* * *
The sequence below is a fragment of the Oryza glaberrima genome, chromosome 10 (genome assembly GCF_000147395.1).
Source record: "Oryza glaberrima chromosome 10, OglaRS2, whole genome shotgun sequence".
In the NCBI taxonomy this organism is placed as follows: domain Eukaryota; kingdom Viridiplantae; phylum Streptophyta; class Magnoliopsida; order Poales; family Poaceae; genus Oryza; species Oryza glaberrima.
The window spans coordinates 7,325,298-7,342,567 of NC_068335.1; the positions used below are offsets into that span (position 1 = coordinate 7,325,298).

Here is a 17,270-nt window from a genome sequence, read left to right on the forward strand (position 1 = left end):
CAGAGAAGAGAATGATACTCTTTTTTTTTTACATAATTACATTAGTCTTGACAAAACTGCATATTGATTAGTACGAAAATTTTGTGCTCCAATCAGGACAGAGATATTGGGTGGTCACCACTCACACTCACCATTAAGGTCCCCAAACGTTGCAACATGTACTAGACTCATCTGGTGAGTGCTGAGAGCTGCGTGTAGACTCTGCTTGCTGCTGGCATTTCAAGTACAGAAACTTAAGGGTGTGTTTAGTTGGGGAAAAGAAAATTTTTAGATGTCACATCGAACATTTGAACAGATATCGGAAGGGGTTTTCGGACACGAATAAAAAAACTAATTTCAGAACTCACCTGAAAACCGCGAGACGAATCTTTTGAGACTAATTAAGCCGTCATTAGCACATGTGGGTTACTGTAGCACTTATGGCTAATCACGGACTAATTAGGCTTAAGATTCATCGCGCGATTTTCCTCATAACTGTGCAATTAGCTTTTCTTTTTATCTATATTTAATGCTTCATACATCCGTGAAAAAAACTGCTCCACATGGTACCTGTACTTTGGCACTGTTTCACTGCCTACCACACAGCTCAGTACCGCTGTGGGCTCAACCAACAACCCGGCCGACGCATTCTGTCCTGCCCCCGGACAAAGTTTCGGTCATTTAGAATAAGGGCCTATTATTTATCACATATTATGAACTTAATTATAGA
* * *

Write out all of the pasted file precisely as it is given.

The sequence below is a fragment of the Oryza glaberrima genome, chromosome 10 (genome assembly GCF_000147395.1).
Source record: "Oryza glaberrima chromosome 10, OglaRS2, whole genome shotgun sequence".
In the NCBI taxonomy this organism is placed as follows: domain Eukaryota; kingdom Viridiplantae; phylum Streptophyta; class Magnoliopsida; order Poales; family Poaceae; genus Oryza; species Oryza glaberrima.
The window spans coordinates 7,325,298-7,342,567 of NC_068335.1; the positions used below are offsets into that span (position 1 = coordinate 7,325,298).

Here is a 17,270-nt window from a genome sequence, read left to right on the forward strand (position 1 = left end):
CAGAGAAGAGAATGATACTCTTTTTTTTTTACATAATTACATTAGTCTTGACAAAACTGCATATTGATTAGTACGAAAATTTTGTGCTCCAATCAGGACAGAGATATTGGGTGGTCACCACTCACACTCACCATTAAGGTCCCCAAACGTTGCAACATGTACTAGACTCATCTGGTGAGTGCTGAGAGCTGCGTGTAGACTCTGCTTGCTGCTGGCATTTCAAGTACAGAAACTTAAGGGTGTGTTTAGTTGGGGAAAAGAAAATTTTTAGATGTCACATCGAACATTTGAACAGATATCGGAAGGGGTTTTCGGACACGAATAAAAAAACTAATTTCAGAACTCACCTGAAAACCGCGAGACGAATCTTTTGAGACTAATTAAGCCGTCATTAGCACATGTGGGTTACTGTAGCACTTATGGCTAATCACGGACTAATTAGGCTTAAGATTCATCGCGCGATTTTCCTCATAACTGTGCAATTAGCTTTTCTTTTTATCTATATTTAATGCTTCATACATCCGTGAAAAAAACTGCTCCACATGGTACCTGTACTTTGGCACTGTTTCACTGCCTACCACACAGCTCAGTACCGCTGTGGGCTCAACCAACAACCCGGCCGACGCATTCTGTCCTGCCCCCGGACAAAGTTTCGGTCATTTAGAATAAGGGCCTATTATTTATCACATATTATGAACTTAATTATAGA